Google has pushed out what it says is Google Earth’s “biggest update since 2017” with a new 3D time-lapse feature. Entering the new “Timelapse” mode of Google Earth will let you fly around the virtual globe with a time slider, showing you satellite imagery from the past 37 years. Google Earth Timelapse has been around for years as part of Google Earth Engine (which is a totally separate interface from Google Earth; it’s a weird Google branding thing), but it was previously only available in 2D. Now, Google has mapped all this data across the 3D Google Earth globe, where you can watch cities being built, forests being cut down, and glaciers receding.
Google Earth Timelapse isn’t just a huge amount of data; properly mapping it across the globe means correcting the images for artifacts and problems. The company had to get clouds out of the way, correct images for perspective, and ensure seamless transitioning through zoom levels. Luckily, Google happens to have some really big computers to handle the load.
The company explains what it took to make Timelapse happen:
Making a planet-sized timelapse video required a significant amount of what we call “pixel crunching” in Earth Engine, Google’s cloud platform for geospatial analysis. To add animated Timelapse imagery to Google Earth, we gathered more than 24 million satellite images from 1984 to 2020, representing quadrillions of pixels. It took more than two million processing hours across thousands of machines in Google Cloud to compile 20 petabytes of satellite imagery into a single 4.4 terapixel-sized video mosaic—that’s the equivalent of 530,000 videos in 4K resolution!
To access the timeline, open up Google Earth on the web, click on the navigation ship’s wheel icon, and press the big “Timelapse in Google Earth” button—or just go to g.co/timelapse. With Timelapse open, you’ll get a big panel on the right side with a timeline from 1984 to today, and a few shortcuts to places Google says are particularly interesting. Google Earth Timelapse doesn’t work well across the entire world just yet. Some places, like New York City, appear hopelessly blurry, even when you set the timer to 2020. Google’s highlighted locations, like Dubai, look a lot better and play out like a game of SimCity.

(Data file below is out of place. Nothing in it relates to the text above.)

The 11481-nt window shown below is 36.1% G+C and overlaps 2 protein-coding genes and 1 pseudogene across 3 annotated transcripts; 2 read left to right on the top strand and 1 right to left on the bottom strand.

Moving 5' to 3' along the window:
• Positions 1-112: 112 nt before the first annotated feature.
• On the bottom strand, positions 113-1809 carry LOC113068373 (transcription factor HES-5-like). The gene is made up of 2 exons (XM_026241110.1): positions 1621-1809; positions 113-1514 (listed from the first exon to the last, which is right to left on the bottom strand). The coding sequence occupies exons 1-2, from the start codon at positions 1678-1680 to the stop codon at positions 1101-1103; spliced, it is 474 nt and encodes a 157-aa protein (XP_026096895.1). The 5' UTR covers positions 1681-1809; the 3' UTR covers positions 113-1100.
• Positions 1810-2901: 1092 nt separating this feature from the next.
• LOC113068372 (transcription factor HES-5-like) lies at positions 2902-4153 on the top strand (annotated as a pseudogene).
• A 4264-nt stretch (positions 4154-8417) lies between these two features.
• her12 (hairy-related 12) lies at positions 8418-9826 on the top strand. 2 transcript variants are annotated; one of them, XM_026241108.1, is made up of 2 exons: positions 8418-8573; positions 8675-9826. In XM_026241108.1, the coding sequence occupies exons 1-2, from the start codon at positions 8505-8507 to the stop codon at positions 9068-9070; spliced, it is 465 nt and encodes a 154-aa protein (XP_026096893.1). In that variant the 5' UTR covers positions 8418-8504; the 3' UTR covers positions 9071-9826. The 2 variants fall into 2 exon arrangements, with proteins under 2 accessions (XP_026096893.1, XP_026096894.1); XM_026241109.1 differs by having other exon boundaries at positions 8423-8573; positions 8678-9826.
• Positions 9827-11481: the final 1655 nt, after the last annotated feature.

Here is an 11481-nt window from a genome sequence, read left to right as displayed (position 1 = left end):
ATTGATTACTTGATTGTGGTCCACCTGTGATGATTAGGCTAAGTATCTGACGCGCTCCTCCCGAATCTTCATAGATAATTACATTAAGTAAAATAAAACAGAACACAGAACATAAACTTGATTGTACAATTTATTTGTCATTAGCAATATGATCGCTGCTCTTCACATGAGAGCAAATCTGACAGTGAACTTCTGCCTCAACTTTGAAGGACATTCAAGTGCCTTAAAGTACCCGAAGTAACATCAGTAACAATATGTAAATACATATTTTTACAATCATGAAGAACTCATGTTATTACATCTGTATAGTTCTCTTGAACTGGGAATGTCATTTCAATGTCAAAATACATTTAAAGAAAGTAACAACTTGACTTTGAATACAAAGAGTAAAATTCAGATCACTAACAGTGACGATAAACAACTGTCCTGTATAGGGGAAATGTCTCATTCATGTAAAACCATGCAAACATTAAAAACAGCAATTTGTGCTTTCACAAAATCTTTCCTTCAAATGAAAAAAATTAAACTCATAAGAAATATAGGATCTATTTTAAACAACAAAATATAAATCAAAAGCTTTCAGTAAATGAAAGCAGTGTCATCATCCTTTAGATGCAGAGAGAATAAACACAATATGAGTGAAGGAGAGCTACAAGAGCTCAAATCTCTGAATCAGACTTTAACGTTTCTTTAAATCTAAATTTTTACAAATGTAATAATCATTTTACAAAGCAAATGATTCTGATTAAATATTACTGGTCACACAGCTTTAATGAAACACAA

Besides offering a fun, new feature in Google Earth, Google is pitching Timelapse as a teaching tool for climate change. If you want this information in a more portable format than Google Earth, Google has created a big batch of Earth timelapse videos highlighting “urban expansion, mining impacts, river meandering, the growth of megacities, deforestation, and agricultural expansion.” The videos are licensed under Creative Commons Attribution 4.0, so you’re free to use them for whatever you want as long as you credit Google.
Like with New York City, there are a few holes in Google’s data right now. Objects like 3D buildings don’t show up in Timelapse mode, and it doesn’t look like the Earth geometry changes, either. This 3D time-lapse feature is a platform for the future, though, and Google says it will “update Google Earth annually with new Timelapse imagery throughout the next decade.”
Listing image by Google